Here’s How Black Power Finally Prevailed in Mississippi State Flag Fight

Here’s How Black Power Finally Prevailed in Mississippi State Flag Fight 1

After many years demanding the removal of the Confederate battle flag from the state flag, Black Mississippians received their wish when a bill doing that was signed into law last week. 

Just as the state flag had served as a symbol of white supremacy for 126 years, beginning nearly 30 years after the Confederacy’s defeat, the lowering of the flag for the final time by a Black man symbolized Black Power. 

By the state’s own admission, the Mississippi state flag was rooted in white supremacy. Mississippi’s Declaration of the Immediate Causes which Induce and Justify the Secession of the State of Mississippi from the Federal Union clearly states that “our position is thoroughly identified with the institution of slavery.” To enslave a race of people inherently means the perception of superiority by the oppressive race.   

Winston Churchill once stated that “the further backward you look, the further forward you can see.” There is also an African proverb that states, “as long as you speak my name I shall live forever.” To fully understand the role of Black Power in bringing down the flag, it is important to look back in history and recognize those individuals who dedicated most of their lives to fighting for social justice. 

Civil rights stalwarts like Medgar Wiley Evers, who literally laid down his life in the fight for social justice, and Fannie Lou Hamer, who worked tirelessly despite her admission of being “sick and tired of being sick and tired,” were instrumental in spurring activism and inspiring those who continued the fight for justice.

Among those who continued that fight were Dr. Ollye Shirley, a former president of the Jackson Public School Board. As president, she helped stage one of the first successful efforts to remove a Confederate battle flag in the state when she led the Board in voting to eliminate the flag from a majority-white high school. Despite threats from white supremacists, she urged administrators to remove the flag peacefully, or she would “snatch it down” herself. 

Using an unconventional political strategy, community activists like NAACP members Mrs. Delores Orey and Mrs. Ineva May-Pittman pressured a local shopping mall to stop flying the state flag by repeatedly calling and disguising their voices, so it appeared numerous customers objected to it. 

State Senator Henry Kirksey served as one of the first advocates for the removal of what he called the “Confederate slave flag,” teaming up with voting rights attorneys to challenge vote dilutive mechanisms put in place by white legislators immediately following the passage of the Voting Rights Act of 1965. As a result of his efforts, today Mississippi has the largest number of Black elected officials in the nation—which proved to be the deciding factor in the removal of the flag. 

Dr. Aaron Henry, then president of the Mississippi branch of the NAACP, joined forces with members of the legislative black caucus and other local activists to file a lawsuit to remove the flag in 1993. This lawsuit led to a 2001 referendum to remove the flag, which voters rejected.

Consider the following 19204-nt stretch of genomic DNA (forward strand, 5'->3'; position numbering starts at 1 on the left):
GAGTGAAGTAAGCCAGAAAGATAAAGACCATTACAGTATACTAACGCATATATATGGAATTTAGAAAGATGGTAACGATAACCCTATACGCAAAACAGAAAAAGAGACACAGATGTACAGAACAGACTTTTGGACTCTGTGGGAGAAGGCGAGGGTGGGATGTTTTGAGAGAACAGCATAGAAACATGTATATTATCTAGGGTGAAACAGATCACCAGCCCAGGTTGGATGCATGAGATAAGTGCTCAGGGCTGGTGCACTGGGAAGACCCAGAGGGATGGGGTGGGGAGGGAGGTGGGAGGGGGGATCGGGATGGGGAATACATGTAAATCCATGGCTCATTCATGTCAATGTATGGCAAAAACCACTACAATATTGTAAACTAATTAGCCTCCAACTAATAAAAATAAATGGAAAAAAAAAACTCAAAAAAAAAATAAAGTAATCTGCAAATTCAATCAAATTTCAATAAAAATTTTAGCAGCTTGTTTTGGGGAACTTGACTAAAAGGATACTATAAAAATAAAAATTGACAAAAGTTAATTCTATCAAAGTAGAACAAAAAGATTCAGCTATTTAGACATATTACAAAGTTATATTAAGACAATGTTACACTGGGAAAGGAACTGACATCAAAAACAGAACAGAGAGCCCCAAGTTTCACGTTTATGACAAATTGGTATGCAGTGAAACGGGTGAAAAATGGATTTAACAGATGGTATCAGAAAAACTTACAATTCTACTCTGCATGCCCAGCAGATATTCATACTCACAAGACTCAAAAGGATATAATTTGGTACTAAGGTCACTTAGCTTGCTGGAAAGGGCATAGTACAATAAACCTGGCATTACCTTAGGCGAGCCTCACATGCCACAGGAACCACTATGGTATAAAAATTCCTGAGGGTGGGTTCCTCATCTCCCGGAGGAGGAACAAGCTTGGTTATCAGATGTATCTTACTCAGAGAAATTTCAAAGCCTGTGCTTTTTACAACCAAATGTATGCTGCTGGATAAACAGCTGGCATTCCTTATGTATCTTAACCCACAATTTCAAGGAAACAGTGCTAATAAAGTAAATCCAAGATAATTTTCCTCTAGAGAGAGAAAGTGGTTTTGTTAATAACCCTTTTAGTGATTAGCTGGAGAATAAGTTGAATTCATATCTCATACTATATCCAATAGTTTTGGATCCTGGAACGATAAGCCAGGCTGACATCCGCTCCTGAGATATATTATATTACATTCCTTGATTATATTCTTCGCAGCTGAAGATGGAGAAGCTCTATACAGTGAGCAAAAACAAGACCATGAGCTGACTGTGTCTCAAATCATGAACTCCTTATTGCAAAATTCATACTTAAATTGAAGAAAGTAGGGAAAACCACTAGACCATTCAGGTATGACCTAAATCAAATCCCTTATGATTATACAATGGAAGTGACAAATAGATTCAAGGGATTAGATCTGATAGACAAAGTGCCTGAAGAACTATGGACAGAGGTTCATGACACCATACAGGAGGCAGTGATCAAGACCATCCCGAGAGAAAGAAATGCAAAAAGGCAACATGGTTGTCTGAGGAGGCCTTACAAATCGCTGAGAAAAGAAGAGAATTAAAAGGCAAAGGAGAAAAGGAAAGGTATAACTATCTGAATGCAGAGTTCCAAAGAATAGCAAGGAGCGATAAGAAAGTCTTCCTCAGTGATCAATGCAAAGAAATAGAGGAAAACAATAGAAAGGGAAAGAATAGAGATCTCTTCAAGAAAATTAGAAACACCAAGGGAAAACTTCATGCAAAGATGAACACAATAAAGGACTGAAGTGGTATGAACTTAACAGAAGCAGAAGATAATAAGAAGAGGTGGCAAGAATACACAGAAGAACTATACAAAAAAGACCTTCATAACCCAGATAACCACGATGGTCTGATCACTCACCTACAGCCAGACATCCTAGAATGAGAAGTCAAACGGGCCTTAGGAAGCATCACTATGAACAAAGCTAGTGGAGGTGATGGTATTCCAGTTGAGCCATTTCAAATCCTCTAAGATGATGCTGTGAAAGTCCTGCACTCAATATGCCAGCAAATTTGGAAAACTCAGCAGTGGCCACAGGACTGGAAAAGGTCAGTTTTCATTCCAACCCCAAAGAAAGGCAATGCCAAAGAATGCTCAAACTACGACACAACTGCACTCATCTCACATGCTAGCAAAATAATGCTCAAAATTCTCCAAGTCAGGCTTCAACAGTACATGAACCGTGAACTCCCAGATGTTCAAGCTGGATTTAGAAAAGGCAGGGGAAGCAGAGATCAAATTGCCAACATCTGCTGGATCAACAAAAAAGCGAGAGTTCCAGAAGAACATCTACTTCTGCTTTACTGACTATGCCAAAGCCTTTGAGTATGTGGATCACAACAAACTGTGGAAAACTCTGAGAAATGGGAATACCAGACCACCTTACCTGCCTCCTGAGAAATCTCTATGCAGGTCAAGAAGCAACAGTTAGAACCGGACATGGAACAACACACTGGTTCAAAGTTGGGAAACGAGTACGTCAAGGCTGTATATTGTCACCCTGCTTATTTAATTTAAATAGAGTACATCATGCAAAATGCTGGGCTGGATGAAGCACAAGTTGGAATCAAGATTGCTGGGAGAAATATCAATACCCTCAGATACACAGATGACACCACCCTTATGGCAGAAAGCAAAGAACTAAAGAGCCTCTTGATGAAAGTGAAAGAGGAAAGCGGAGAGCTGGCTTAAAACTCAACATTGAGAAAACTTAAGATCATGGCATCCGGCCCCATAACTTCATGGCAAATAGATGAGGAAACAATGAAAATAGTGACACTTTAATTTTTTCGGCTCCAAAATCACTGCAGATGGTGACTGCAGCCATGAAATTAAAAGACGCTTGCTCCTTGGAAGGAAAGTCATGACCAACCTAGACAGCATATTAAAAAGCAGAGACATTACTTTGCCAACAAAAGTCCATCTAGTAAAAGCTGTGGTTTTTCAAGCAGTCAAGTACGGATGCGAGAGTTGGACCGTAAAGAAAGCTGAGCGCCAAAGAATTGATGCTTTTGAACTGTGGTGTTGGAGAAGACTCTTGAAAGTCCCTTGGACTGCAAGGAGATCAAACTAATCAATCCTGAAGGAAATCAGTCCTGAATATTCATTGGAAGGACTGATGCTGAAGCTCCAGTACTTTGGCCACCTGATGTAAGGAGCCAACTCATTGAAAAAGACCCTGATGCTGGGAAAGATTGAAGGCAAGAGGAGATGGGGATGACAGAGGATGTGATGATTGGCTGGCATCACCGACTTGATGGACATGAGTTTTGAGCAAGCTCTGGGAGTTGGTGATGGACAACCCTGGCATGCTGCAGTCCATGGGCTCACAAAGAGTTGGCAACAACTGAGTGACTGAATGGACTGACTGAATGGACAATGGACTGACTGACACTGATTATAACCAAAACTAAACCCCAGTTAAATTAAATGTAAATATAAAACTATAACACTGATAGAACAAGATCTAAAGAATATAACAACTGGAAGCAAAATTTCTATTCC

Building on those efforts, the final push came from the Black power derived from the Black Lives Matter movement in response to uprisings following the death of George Floyd. These protests put pressure on corporations, universities, athletic entities and clergy to coerce Mississippians to remove the flag. Kylin Hill, a Black football player at Mississippi State University, may have made the biggest impact when he used his power as a star athlete to post a tweet threatening to leave the University if the flag was not removed. 

That led to last week’s vote. Black legislators now constitute 33 percent and 27 percent of the state’s House and Senate, respectively. But because of racial polarization—all of the state’s Black lawmakers are Democrats while Whites are overwhelmingly Republicans—Black legislators rarely achieve political success. 

Arguably, the most important vote to remove the flag occurred in the Senate. First, 11 Black senators and one white senator introduced a bill to remove the flag. Because of when the bill was introduced, a two-thirds vote was needed to suspend the rules and accept it. That happened because Blacks wielded political power by voting as a bloc. 

An alternative to the Black Power narrative is the storyline of white legislators crossing the partisan aisle, despite opposition by their constituents. For example,  Lieutenant Governor Delbert Hoseman had a change of heart and supported the removal of the flag. Yet when the bill to do that was introduced, he assigned it to the seldom-used state constitution committee rather than the rules committee where it had some support in what appeared to be an effort to derail the legislation he said he supported. 

For the last 17 years, including in March of this year, members of the Legislative Black Caucus have annually introduced bills to remove the flag. These bills were dead on arrival, as they never emerged out of the assigned committees. To be sure, the speaker of the House, Phillip Gunn, publicly denounced the state flag following the brutal killings of Black parishioners in Charleston, South Carolina, by a self-proclaimed white supremacist who was pictured with a Confederate battle flag. In his denouncement he pointed to his Christian faith. That commitment diminished during the following legislative session. 

The term Black Power was coined in Mississippi during the 1966 March Against Fear initiated by James Meredith. Just as that march ended at the state capitol, so did the life of the state flag.